Every line of Transformers has its toughies and special releases that create a headache for anyone hoping to complete the run, Takara’s Binaltech Transformers are no exception. In fact, it’s taken me a whole year and 2 months to address the sixth chapter of this article series that started all the way back with Binaltech BT-01 to BT-04. The main reason for that was the acquisition, price and rarity of 2007’s Wonderfest exclusive BT-17 Black Convoy. Once that was in hand and opened, alongside the e-Hobby exclusive BT-18 Rijie Electro Disrupter, we have Binaltech royalty, the exclusive cherries that top one of the best and most loved TF lines in history.
There was never any doubt that I would finish this series of articles, nor was there any doubt that I would open my BT-18 Rijie or the BT-17 Black Convoy when I once again added one to my collection. In fact, the opening of BT-17 was documented here on Square One Blog just a few days ago in anticipation of this article. Not only was this a necessary step to complete my collection, but also this article series which is equally as important and valuable to me, and the lack of fulfilment of both those ambitions has dogged me long enough. Having said that, I still don’t own BT-19 through 22 needed to bring this series to a close, but the back of it is broken with BT-17 in hand. The rest, one hopes, is formality.
~ BT-17 Black Convoy ~
So here it is, after 7 years, BT-17 Dark Commander Black Convoy featuring Dodge Ram SRT-10. Not counting the one-of-a-kind BT-08 Meister with a pink colour scheme designed by Japanese model Mayuko Iwasa for a charity looking after Asian children orphaned by road traffic accidents, auctioned on Yahoo Japan in 2004, Black Convoy is the greatest obstacle standing between collectors and a complete run of Binaltech toys. The reason for it being such a tough figure is that it was a 2007 winter Wonderfest exclusive toy in Japan, quite difficult and expensive to acquire in the first instance, never mind 7 years on. However, its value peaked a few years ago around 4 figures, these days it is possible to get them sealed for $700 or a smidgen less even. Binaltech is no longer seen as the pinnacle of car robot Transformer technology or appeal to most, having been usurped in many hearts by Masterpiece. Not the case here though, I might add.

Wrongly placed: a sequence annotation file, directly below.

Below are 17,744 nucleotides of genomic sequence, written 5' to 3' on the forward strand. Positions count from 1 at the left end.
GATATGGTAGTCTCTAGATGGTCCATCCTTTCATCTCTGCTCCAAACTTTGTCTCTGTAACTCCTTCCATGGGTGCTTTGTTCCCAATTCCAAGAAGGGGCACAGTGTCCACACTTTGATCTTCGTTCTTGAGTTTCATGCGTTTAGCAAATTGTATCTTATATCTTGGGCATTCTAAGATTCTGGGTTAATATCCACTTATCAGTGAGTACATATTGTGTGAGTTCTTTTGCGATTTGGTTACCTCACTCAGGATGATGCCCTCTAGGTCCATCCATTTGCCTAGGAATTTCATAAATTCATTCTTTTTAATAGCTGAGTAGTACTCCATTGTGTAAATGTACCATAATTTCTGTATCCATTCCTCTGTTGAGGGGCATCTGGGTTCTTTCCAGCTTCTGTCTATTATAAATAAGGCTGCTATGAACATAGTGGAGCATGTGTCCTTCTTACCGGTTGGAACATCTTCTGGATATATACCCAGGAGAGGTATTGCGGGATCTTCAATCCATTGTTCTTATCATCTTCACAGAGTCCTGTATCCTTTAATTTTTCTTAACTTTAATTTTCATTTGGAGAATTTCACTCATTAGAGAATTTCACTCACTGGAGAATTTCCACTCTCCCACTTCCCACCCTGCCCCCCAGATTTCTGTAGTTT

Black Convoy was not released in standard Binaltech packaging, the proper Binaltech BT-22 Convoy wouldn’t be released until a year later in 2008 and the Kiss Players Convoy had a completely different packaging style. Takara ended up using packaging extremely similar to the Hasbro Alternators Optimus Prime bubble/base combo seen in 2006, something that makes an enormously expensive toy like this even more excruciating to free from his sealed packaging. But free him I did, and you can see that there are a number of differences between BT-17 and Alternators Nemesis Prime.
BT-17 has significant die cast metal sections in keeping with the Binaltech philosophy up to that point, he also had glossy black paint application, clear windows and chromed wheel hubs, waist and grill. It has a prodigious amount of weight and heft in vehicle mode, that sheer size and die cast content creating a monster of a Binaltech compared to the smaller road and sports cars. It gleams, it shines, it looks beastly and with so many of them sealed forever in vehicle mode within their packaging, I have to believe that his legend and infamy have only been helped by that shadowy vehicle mode in that featureless bubble, bereft of detail, colour and artwork. Dark Commander indeed.
The hood, doors and tailgate open on Black Convoy, the front wheel axle mechanism isn’t quite the same as the previous releases so poses featuring turned wheels are not so simple to achieve. The interior is as detailed as you would expect for this mould (which apparently was never intended to be Convoy/Optimus) including the third front seat in the middle. It’s a shame the packaging for BT-17 is so completely stupid, once it’s opened – however you choose to do it – it can never recapture that unopened appearance that all other BTs can. From masses of sellotape holding down clear plastic flaps under the cardboard base, buried beneath two clear plastic bubbles and a clear plastic tray, to a rotten twisty-tie that runs through the rear wheel hubs leaving gigantic dents in the rear rubber tyres, it was a laborious task to set him free.